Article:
How did Jesus spend the afternoon of the day of his resurrection? This fictional account attempts to recreate the conversation Jesus had with Cleopas and his companion on the walk to Emmaus. The dialogue follows the pattern of third-day passages in the Old Testament that describe a release from death. It begins, as Jesus did, with “Moses and all the prophets.” Join us on this walk. See if your heart does not “burn within” you as Christ’s suffering and third day glory are opened in the Old Testament, just as Jesus claimed!
The Logos Bible Software edition of The Road to Emmaus is designed to encourage and stimulate your study and understanding of the resurrection. Scripture passages link directly to your English translations and to the original-language texts, and important theological concepts link to dictionaries, encyclopedias, and a wealth of other resources in your digital library. In addition, you can perform powerful searches by topic and find what other authors, scholars, and theologians have to say about the resurrection.
The Road to Emmaus: A Walk with a Stranger from Jerusalem is a companion volume to The Resurrection of Jesus in the Hebrew Old Testament Collection (2 vols.).
“Resurrection is thus the culminating ‘born again’ expectation of faith.” (Page ii)
“Any hermeneutic unable to articulate convincingly the resurrection of Christ as the great theme of the Hebrew Bible is wholly inadequate. Of necessity, it is neither Christian nor apostolic in its authority.” (Page iii)
“‘We interpret Scripture rightly only when we read it in light of the resurrection, and we begin to comprehend the resurrection only when we see it as the climax of the scriptural story of God’s gracious deliverance of Israel.’” (Page v)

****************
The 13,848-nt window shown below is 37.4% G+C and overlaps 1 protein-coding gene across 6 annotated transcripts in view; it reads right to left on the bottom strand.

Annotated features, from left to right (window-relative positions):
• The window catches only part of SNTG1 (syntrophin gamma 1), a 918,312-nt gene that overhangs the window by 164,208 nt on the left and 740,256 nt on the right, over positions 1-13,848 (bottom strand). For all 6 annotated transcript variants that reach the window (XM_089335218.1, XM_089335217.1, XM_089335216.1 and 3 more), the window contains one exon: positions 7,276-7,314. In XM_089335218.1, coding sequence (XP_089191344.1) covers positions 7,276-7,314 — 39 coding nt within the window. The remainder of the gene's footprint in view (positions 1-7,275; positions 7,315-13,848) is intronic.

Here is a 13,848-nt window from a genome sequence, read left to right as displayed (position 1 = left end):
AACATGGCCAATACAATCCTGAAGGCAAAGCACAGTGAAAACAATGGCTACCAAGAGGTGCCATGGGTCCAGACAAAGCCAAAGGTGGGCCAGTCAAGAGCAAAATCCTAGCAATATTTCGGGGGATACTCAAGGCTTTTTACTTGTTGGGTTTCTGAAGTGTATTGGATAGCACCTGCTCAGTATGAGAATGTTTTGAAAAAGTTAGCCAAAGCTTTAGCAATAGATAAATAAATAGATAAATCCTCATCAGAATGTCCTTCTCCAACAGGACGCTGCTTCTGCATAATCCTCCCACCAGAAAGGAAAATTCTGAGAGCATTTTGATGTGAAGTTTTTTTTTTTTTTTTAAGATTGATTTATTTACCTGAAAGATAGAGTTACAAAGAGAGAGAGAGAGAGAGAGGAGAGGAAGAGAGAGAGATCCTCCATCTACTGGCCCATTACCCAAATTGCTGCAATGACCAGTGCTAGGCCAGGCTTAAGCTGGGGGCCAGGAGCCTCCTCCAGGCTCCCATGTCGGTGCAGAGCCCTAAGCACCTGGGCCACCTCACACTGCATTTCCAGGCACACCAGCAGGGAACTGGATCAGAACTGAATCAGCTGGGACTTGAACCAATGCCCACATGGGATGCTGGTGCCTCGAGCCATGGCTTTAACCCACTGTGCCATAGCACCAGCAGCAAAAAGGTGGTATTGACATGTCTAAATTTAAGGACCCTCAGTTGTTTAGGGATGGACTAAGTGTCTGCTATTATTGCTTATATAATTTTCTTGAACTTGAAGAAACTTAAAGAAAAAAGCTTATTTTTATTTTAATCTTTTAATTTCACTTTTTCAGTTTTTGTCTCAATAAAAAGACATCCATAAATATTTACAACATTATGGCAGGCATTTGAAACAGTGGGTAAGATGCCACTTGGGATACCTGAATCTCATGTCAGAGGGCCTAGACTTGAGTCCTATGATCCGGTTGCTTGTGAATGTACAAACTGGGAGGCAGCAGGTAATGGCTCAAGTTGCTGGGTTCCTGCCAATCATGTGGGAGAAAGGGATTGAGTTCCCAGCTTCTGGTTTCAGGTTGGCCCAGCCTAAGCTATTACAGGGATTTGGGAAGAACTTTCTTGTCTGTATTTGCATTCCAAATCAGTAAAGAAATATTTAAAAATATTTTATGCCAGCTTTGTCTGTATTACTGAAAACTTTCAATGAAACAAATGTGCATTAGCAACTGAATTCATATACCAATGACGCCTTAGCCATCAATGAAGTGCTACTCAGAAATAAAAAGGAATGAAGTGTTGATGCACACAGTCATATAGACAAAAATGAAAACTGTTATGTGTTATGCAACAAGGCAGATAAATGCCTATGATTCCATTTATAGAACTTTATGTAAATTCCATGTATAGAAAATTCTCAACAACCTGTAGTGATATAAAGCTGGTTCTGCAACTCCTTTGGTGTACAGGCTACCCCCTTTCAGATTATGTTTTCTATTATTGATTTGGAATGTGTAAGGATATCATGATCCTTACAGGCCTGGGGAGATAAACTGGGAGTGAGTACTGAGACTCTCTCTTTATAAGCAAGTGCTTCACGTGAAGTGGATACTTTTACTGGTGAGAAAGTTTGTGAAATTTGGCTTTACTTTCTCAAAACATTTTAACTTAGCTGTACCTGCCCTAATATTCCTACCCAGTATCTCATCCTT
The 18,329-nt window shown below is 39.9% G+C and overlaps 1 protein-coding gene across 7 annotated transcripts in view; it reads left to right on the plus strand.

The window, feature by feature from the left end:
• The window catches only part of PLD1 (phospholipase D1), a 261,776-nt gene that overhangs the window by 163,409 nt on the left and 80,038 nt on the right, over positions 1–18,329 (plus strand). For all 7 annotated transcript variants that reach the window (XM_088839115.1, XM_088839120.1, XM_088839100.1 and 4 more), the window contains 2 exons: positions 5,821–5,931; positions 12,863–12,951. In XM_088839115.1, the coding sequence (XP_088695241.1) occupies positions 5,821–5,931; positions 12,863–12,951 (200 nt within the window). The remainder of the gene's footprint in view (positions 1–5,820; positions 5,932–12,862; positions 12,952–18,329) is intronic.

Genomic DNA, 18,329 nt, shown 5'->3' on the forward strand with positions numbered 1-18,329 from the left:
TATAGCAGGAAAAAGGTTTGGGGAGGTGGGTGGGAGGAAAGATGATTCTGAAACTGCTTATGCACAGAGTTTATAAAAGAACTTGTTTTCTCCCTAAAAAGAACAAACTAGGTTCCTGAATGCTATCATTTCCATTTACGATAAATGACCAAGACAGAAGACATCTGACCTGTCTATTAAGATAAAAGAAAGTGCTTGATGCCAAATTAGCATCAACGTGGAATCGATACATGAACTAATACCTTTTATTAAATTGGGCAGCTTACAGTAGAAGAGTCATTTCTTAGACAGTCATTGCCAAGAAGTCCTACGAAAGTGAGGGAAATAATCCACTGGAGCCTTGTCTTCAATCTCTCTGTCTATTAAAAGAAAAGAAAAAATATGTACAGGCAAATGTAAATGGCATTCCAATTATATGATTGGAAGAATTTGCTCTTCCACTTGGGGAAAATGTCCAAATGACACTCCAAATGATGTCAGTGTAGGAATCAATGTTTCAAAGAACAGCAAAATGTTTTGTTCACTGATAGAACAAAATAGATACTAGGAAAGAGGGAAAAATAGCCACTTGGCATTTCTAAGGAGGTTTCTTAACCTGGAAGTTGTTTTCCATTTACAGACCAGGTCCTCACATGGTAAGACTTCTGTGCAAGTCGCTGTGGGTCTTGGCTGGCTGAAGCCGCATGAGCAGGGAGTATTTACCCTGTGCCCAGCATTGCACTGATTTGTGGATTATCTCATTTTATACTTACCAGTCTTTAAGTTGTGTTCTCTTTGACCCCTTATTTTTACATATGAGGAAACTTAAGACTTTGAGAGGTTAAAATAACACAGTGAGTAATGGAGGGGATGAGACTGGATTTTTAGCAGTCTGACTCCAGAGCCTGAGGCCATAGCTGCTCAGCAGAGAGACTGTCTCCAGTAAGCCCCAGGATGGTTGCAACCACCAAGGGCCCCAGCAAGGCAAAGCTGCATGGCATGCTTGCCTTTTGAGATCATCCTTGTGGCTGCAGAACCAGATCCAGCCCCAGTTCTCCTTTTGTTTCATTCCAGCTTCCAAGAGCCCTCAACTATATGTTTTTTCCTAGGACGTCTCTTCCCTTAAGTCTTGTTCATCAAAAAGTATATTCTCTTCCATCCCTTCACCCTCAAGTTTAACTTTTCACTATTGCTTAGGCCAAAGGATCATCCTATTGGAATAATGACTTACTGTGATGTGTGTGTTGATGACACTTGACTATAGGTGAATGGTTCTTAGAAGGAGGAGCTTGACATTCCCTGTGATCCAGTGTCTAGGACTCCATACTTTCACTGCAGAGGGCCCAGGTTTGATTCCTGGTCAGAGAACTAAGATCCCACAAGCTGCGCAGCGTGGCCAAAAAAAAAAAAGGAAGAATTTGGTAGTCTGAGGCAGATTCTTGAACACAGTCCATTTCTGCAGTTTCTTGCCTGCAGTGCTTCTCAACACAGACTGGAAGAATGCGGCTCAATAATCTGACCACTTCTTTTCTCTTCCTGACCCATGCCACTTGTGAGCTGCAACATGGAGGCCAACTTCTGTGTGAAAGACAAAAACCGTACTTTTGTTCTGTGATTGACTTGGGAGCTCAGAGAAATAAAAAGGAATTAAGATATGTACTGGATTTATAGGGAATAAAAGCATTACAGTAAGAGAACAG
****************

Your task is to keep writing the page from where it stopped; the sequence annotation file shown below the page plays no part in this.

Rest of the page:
“Jesus taught that the great message of the Hebrew Scriptures is the necessity of the death, burial, and third day resurrection of the Savior.” (Page ii)
“We saw that there are at least eight large categories of New Testament figures of speech describing life emerging from death which were relevant to our study. These are 1) a birth from barrenness, 2) awakening from sleep, 3) deliverance from hunger or thirst and sickness, 4) deliverance through the waters of the deep 5) deliverance from prison, 6) deliverance from exile, 7) deliverance from a death decree, and 8) rebuilding a fallen tabernacle or temple.” (Page vii)
Warren A. Gage received his BA from Southern Methodist University, ThM from Dallas Theological Seminary, JD from Southern Methodist University School of Law, and MA and PhD from the University of Dallas. He is a professor of Old Testament at Knox Theological Seminary, an assistant minister at Coral Ridge Presbyterian Church, and a member of the Evangelical Theological Society.
Leah Grace Gage is a graduate student in biblical studies at Harvard. She is a summa cum laude graduate of Dartmouth College.